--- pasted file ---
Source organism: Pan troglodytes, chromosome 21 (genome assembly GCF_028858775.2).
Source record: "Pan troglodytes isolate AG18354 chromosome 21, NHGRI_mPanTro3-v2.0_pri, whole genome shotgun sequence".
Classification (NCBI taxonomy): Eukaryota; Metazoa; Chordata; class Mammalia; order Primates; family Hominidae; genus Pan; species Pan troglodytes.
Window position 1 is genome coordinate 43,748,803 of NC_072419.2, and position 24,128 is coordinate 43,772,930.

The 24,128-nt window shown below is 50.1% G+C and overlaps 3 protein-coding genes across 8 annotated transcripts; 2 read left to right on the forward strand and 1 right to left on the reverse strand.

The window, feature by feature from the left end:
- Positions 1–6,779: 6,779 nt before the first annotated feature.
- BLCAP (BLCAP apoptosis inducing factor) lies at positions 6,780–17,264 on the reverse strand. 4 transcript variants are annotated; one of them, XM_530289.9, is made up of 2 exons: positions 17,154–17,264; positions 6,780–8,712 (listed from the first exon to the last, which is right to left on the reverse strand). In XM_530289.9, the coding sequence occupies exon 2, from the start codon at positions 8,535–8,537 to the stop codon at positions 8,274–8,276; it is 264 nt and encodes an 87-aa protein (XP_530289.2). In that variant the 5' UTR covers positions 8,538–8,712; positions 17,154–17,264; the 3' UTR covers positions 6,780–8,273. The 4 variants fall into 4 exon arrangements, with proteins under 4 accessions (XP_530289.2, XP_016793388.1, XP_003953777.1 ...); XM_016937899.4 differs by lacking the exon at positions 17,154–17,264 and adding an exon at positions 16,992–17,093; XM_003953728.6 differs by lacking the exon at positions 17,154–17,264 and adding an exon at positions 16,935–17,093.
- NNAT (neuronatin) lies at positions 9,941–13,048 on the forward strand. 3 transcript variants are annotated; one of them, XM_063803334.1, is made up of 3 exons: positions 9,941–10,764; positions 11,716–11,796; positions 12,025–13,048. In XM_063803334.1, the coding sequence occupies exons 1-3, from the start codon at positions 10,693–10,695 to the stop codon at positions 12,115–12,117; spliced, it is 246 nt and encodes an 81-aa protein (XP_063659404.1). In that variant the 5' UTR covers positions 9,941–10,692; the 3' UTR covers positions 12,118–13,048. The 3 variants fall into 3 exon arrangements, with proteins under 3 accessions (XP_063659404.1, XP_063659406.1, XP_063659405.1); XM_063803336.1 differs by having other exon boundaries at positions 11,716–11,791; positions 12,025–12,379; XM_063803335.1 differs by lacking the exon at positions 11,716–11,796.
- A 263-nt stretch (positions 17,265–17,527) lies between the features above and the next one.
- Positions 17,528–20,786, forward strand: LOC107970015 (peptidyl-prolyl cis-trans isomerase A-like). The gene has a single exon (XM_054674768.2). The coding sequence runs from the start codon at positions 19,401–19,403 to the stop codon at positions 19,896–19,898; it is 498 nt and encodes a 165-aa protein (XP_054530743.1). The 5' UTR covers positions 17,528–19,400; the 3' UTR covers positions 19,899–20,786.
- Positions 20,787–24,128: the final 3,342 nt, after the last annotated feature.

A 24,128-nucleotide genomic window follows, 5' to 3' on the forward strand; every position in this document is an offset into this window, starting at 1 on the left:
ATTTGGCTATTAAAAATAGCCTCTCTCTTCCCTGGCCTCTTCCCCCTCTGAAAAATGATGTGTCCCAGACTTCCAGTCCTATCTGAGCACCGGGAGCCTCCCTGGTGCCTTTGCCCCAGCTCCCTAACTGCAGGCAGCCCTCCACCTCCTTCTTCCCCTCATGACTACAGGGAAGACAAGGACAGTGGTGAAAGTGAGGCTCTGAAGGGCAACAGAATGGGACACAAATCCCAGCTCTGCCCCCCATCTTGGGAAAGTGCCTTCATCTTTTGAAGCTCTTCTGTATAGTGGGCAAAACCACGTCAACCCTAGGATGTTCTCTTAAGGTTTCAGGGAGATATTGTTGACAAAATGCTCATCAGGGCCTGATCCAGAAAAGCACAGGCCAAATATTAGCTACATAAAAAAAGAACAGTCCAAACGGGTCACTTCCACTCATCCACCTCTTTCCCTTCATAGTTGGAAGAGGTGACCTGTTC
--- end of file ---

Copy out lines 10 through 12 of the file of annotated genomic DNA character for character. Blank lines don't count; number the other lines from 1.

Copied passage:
- A 263-nt stretch (positions 17,265–17,527) lies between the features above and the next one.
- Positions 17,528–20,786, forward strand: LOC107970015 (peptidyl-prolyl cis-trans isomerase A-like). The gene has a single exon (XM_054674768.2). The coding sequence runs from the start codon at positions 19,401–19,403 to the stop codon at positions 19,896–19,898; it is 498 nt and encodes a 165-aa protein (XP_054530743.1). The 5' UTR covers positions 17,528–19,400; the 3' UTR covers positions 19,899–20,786.
- Positions 20,787–24,128: the final 3,342 nt, after the last annotated feature.